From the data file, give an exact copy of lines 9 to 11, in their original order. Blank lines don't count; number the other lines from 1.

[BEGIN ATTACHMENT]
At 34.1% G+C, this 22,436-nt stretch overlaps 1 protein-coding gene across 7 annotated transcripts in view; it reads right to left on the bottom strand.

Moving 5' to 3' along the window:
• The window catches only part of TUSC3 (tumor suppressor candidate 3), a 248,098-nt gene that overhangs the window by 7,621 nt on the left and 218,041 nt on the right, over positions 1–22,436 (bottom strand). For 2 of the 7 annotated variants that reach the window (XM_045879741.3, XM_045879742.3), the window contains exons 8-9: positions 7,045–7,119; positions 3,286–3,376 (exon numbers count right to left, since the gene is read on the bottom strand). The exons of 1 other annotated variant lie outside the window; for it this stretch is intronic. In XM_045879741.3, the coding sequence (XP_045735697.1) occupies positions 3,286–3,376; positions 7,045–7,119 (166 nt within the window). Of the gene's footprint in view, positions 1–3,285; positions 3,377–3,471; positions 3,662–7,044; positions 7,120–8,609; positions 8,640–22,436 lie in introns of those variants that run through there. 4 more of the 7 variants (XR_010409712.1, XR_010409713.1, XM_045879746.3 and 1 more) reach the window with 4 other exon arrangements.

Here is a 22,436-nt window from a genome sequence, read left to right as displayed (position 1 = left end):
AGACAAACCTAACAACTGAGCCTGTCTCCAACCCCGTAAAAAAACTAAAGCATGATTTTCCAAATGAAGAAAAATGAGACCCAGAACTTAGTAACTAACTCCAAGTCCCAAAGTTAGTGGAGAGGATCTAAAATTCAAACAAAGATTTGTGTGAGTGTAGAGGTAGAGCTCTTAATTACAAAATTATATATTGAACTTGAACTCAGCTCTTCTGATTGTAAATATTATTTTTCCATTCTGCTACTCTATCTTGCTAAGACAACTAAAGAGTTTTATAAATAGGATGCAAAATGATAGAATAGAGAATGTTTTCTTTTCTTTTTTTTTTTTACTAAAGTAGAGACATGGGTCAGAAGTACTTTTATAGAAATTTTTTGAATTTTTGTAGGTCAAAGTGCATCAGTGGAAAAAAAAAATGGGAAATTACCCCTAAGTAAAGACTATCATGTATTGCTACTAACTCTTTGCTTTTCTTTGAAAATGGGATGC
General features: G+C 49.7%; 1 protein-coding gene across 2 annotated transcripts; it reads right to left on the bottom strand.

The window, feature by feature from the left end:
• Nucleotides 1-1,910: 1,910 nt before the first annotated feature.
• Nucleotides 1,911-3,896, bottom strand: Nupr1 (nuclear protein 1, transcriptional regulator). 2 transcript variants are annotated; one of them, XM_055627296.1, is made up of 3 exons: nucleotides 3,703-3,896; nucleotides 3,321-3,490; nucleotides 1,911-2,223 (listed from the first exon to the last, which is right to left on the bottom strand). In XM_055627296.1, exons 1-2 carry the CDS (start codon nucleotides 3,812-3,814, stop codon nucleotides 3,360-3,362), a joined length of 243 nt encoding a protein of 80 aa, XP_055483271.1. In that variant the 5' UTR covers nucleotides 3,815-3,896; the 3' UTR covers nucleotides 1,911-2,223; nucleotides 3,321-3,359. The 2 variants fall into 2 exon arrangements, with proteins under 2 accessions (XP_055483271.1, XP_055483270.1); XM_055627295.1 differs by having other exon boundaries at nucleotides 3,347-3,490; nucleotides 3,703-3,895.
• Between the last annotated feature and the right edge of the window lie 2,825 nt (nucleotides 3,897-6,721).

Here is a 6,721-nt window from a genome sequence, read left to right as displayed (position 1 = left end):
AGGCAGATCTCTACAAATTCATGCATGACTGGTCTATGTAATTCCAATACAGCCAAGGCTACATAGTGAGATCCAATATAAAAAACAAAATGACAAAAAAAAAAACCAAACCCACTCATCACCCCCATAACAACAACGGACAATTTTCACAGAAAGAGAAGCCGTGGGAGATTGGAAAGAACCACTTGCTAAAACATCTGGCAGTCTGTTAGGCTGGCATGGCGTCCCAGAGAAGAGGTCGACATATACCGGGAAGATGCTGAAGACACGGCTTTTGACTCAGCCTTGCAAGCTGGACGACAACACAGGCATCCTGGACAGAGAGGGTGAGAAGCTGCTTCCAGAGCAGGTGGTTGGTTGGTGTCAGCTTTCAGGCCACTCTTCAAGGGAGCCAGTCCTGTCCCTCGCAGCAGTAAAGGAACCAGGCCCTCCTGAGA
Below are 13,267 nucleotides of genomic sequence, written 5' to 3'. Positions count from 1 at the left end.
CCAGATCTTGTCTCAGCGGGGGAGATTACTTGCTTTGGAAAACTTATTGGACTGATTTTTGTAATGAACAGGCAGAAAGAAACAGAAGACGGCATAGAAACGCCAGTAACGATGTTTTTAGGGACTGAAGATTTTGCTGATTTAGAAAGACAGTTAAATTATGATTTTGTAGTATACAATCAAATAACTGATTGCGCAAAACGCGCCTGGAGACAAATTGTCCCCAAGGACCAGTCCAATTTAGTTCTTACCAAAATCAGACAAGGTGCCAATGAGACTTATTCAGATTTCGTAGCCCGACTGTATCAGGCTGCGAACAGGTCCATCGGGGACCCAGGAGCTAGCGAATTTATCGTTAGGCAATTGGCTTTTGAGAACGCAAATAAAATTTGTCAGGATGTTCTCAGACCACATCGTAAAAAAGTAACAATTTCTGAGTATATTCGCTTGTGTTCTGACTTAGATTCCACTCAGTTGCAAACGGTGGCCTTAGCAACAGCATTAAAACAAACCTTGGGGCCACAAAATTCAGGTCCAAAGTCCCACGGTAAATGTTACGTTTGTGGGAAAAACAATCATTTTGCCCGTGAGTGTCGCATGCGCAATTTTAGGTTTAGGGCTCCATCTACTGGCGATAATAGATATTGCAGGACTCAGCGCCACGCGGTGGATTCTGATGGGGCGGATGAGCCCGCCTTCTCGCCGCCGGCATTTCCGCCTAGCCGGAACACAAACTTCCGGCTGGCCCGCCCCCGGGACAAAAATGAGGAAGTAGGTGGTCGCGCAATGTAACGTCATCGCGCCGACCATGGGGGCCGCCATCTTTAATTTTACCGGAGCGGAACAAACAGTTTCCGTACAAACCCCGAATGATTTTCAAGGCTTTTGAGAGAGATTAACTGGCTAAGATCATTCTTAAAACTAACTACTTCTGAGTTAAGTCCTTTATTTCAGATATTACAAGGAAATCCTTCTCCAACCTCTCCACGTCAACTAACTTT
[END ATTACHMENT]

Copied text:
• Nucleotides 1,911-3,896, bottom strand: Nupr1 (nuclear protein 1, transcriptional regulator). 2 transcript variants are annotated; one of them, XM_055627296.1, is made up of 3 exons: nucleotides 3,703-3,896; nucleotides 3,321-3,490; nucleotides 1,911-2,223 (listed from the first exon to the last, which is right to left on the bottom strand). In XM_055627296.1, exons 1-2 carry the CDS (start codon nucleotides 3,812-3,814, stop codon nucleotides 3,360-3,362), a joined length of 243 nt encoding a protein of 80 aa, XP_055483271.1. In that variant the 5' UTR covers nucleotides 3,815-3,896; the 3' UTR covers nucleotides 1,911-2,223; nucleotides 3,321-3,359. The 2 variants fall into 2 exon arrangements, with proteins under 2 accessions (XP_055483271.1, XP_055483270.1); XM_055627295.1 differs by having other exon boundaries at nucleotides 3,347-3,490; nucleotides 3,703-3,895.
• Between the last annotated feature and the right edge of the window lie 2,825 nt (nucleotides 3,897-6,721).

Here is a 6,721-nt window from a genome sequence, read left to right as displayed (position 1 = left end):